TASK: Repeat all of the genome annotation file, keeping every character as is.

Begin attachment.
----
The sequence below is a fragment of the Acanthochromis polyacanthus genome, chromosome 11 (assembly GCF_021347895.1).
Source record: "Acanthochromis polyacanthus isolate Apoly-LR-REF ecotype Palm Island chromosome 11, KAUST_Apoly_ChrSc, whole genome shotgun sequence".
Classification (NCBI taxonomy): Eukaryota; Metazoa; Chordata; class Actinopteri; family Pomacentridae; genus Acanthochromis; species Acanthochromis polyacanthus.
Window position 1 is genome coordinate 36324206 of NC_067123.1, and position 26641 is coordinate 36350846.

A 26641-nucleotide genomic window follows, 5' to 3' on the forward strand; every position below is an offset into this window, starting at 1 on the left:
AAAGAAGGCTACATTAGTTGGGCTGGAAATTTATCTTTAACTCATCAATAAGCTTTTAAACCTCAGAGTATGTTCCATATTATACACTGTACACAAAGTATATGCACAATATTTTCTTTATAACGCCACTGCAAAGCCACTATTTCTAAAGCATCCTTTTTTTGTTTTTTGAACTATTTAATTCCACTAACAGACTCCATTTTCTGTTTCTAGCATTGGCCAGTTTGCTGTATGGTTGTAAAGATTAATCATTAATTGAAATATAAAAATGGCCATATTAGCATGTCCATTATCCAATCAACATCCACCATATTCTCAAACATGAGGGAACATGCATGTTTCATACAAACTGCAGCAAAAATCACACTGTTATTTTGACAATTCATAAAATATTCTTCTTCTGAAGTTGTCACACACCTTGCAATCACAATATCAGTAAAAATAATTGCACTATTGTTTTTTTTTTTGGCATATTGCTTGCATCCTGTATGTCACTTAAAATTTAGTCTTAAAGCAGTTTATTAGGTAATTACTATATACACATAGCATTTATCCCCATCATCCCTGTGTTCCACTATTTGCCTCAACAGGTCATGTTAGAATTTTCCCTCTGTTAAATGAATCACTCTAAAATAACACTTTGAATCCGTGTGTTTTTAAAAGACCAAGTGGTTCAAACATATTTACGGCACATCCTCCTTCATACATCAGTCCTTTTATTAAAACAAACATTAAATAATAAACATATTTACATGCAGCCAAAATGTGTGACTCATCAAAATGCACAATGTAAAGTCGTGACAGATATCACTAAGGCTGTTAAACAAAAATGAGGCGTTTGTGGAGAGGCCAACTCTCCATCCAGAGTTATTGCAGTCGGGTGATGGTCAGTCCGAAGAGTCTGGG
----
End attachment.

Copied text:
The sequence below is a fragment of the Acanthochromis polyacanthus genome, chromosome 11 (assembly GCF_021347895.1).
Source record: "Acanthochromis polyacanthus isolate Apoly-LR-REF ecotype Palm Island chromosome 11, KAUST_Apoly_ChrSc, whole genome shotgun sequence".
Classification (NCBI taxonomy): Eukaryota; Metazoa; Chordata; class Actinopteri; family Pomacentridae; genus Acanthochromis; species Acanthochromis polyacanthus.
Window position 1 is genome coordinate 36324206 of NC_067123.1, and position 26641 is coordinate 36350846.

A 26641-nucleotide genomic window follows, 5' to 3' on the forward strand; every position below is an offset into this window, starting at 1 on the left:
AAAGAAGGCTACATTAGTTGGGCTGGAAATTTATCTTTAACTCATCAATAAGCTTTTAAACCTCAGAGTATGTTCCATATTATACACTGTACACAAAGTATATGCACAATATTTTCTTTATAACGCCACTGCAAAGCCACTATTTCTAAAGCATCCTTTTTTTGTTTTTTGAACTATTTAATTCCACTAACAGACTCCATTTTCTGTTTCTAGCATTGGCCAGTTTGCTGTATGGTTGTAAAGATTAATCATTAATTGAAATATAAAAATGGCCATATTAGCATGTCCATTATCCAATCAACATCCACCATATTCTCAAACATGAGGGAACATGCATGTTTCATACAAACTGCAGCAAAAATCACACTGTTATTTTGACAATTCATAAAATATTCTTCTTCTGAAGTTGTCACACACCTTGCAATCACAATATCAGTAAAAATAATTGCACTATTGTTTTTTTTTTTGGCATATTGCTTGCATCCTGTATGTCACTTAAAATTTAGTCTTAAAGCAGTTTATTAGGTAATTACTATATACACATAGCATTTATCCCCATCATCCCTGTGTTCCACTATTTGCCTCAACAGGTCATGTTAGAATTTTCCCTCTGTTAAATGAATCACTCTAAAATAACACTTTGAATCCGTGTGTTTTTAAAAGACCAAGTGGTTCAAACATATTTACGGCACATCCTCCTTCATACATCAGTCCTTTTATTAAAACAAACATTAAATAATAAACATATTTACATGCAGCCAAAATGTGTGACTCATCAAAATGCACAATGTAAAGTCGTGACAGATATCACTAAGGCTGTTAAACAAAAATGAGGCGTTTGTGGAGAGGCCAACTCTCCATCCAGAGTTATTGCAGTCGGGTGATGGTCAGTCCGAAGAGTCTGGG